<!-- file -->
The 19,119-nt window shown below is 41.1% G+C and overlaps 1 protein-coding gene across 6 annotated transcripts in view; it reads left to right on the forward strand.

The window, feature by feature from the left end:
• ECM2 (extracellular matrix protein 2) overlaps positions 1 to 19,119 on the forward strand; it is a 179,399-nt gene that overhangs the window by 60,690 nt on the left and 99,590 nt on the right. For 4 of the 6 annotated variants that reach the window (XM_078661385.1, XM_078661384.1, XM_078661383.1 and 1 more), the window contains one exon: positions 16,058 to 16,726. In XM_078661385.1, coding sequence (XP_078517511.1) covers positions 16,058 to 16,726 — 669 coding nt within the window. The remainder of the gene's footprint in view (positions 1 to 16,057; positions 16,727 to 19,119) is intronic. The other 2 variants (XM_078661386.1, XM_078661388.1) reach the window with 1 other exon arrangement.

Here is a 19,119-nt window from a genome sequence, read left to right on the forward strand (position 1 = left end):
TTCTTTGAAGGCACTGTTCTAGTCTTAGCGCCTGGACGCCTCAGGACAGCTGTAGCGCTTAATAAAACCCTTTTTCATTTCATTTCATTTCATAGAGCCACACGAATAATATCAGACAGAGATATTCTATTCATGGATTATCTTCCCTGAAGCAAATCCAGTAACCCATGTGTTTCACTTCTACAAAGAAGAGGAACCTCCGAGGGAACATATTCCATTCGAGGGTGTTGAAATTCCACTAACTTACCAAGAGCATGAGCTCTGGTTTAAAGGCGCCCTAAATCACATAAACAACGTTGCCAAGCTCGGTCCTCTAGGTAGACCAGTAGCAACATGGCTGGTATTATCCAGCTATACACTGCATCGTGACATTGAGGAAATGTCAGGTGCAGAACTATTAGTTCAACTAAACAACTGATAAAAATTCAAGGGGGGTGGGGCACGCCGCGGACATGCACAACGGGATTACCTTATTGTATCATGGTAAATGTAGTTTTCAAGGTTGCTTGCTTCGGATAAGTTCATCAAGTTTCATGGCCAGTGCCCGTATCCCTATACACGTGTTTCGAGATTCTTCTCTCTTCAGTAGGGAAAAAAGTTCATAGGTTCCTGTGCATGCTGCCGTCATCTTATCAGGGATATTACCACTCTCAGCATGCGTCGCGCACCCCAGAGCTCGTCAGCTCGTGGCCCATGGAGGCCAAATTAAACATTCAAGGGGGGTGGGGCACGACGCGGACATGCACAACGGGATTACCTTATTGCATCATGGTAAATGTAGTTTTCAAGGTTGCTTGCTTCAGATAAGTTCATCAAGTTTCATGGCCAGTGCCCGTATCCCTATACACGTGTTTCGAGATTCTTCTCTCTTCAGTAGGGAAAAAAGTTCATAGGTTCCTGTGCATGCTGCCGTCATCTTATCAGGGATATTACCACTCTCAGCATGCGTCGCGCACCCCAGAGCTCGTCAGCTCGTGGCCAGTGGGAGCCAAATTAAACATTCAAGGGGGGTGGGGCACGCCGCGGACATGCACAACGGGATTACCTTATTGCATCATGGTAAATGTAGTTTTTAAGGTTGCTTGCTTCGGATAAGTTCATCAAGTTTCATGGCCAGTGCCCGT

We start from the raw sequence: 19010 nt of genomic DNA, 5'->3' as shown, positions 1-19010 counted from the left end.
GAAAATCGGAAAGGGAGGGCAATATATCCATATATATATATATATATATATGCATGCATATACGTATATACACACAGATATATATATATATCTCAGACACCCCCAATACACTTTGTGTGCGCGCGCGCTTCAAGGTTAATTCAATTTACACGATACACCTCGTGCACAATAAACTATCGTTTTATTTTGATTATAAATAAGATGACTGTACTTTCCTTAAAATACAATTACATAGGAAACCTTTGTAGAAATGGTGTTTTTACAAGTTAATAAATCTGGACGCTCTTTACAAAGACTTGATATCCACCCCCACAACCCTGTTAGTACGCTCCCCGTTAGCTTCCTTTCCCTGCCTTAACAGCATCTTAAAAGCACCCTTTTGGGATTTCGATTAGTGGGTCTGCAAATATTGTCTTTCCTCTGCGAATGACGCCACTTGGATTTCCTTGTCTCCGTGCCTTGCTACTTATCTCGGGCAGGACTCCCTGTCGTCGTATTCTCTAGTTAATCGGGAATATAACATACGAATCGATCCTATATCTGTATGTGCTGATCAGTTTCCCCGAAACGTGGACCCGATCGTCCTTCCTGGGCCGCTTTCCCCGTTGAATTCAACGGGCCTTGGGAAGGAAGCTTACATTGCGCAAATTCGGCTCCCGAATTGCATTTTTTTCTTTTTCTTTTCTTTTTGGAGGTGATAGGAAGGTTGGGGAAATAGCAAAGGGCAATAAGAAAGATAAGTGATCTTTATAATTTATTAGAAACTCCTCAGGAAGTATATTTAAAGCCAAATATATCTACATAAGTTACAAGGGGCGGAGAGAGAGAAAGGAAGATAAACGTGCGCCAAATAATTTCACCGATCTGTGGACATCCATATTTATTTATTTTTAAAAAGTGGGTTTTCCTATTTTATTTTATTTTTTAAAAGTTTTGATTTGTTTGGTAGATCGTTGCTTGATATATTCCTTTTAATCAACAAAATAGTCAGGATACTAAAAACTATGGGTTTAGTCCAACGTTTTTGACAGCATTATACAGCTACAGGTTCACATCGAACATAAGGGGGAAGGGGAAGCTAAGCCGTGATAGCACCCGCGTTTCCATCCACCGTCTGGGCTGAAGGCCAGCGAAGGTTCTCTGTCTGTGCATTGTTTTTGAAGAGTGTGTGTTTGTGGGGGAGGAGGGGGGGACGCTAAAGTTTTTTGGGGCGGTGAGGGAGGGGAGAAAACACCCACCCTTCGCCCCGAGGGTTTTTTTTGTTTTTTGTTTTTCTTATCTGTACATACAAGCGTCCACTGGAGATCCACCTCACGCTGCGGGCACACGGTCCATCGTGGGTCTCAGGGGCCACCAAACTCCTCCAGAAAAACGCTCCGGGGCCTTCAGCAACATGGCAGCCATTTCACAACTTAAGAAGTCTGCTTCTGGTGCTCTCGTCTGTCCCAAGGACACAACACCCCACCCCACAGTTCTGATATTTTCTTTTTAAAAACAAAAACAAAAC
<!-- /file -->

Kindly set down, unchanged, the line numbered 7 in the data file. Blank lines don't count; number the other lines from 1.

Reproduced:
GAAAATCGGAAAGGGAGGGCAATATATCCATATATATATATATATATATATGCATGCATATACGTATATACACACAGATATATATATATATCTCAGACACCCCCAATACACTTTGTGTGCGCGCGCGCTTCAAGGTTAATTCAATTTACACGATACACCTCGTGCACAATAAACTATCGTTTTATTTTGATTATAAATAAGATGACTGTACTTTCCTTAAAATACAATTACATAGGAAACCTTTGTAGAAATGGTGTTTTTACAAGTTAATAAATCTGGACGCTCTTTACAAAGACTTGATATCCACCCCCACAACCCTGTTAGTACGCTCCCCGTTAGCTTCCTTTCCCTGCCTTAACAGCATCTTAAAAGCACCCTTTTGGGATTTCGATTAGTGGGTCTGCAAATATTGTCTTTCCTCTGCGAATGACGCCACTTGGATTTCCTTGTCTCCGTGCCTTGCTACTTATCTCGGGCAGGACTCCCTGTCGTCGTATTCTCTAGTTAATCGGGAATATAACATACGAATCGATCCTATATCTGTATGTGCTGATCAGTTTCCCCGAAACGTGGACCCGATCGTCCTTCCTGGGCCGCTTTCCCCGTTGAATTCAACGGGCCTTGGGAAGGAAGCTTACATTGCGCAAATTCGGCTCCCGAATTGCATTTTTTTCTTTTTCTTTTCTTTTTGGAGGTGATAGGAAGGTTGGGGAAATAGCAAAGGGCAATAAGAAAGATAAGTGATCTTTATAATTTATTAGAAACTCCTCAGGAAGTATATTTAAAGCCAAATATATCTACATAAGTTACAAGGGGCGGAGAGAGAGAAAGGAAGATAAACGTGCGCCAAATAATTTCACCGATCTGTGGACATCCATATTTATTTATTTTTAAAAAGTGGGTTTTCCTATTTTATTTTATTTTTTAAAAGTTTTGATTTGTTTGGTAGATCGTTGCTTGATATATTCCTTTTAATCAACAAAATAGTCAGGATACTAAAAACTATGGGTTTAGTCCAACGTTTTTGACAGCATTATACAGCTACAGGTTCACATCGAACATAAGGGGGAAGGGGAAGCTAAGCCGTGATAGCACCCGCGTTTCCATCCACCGTCTGGGCTGAAGGCCAGCGAAGGTTCTCTGTCTGTGCATTGTTTTTGAAGAGTGTGTGTTTGTGGGGGAGGAGGGGGGGACGCTAAAGTTTTTTGGGGCGGTGAGGGAGGGGAGAAAACACCCACCCTTCGCCCCGAGGGTTTTTTTTGTTTTTTGTTTTTCTTATCTGTACATACAAGCGTCCACTGGAGATCCACCTCACGCTGCGGGCACACGGTCCATCGTGGGTCTCAGGGGCCACCAAACTCCTCCAGAAAAACGCTCCGGGGCCTTCAGCAACATGGCAGCCATTTCACAACTTAAGAAGTCTGCTTCTGGTGCTCTCGTCTGTCCCAAGGACACAACACCCCACCCCACAGTTCTGATATTTTCTTTTTAAAAACAAAAACAAAAC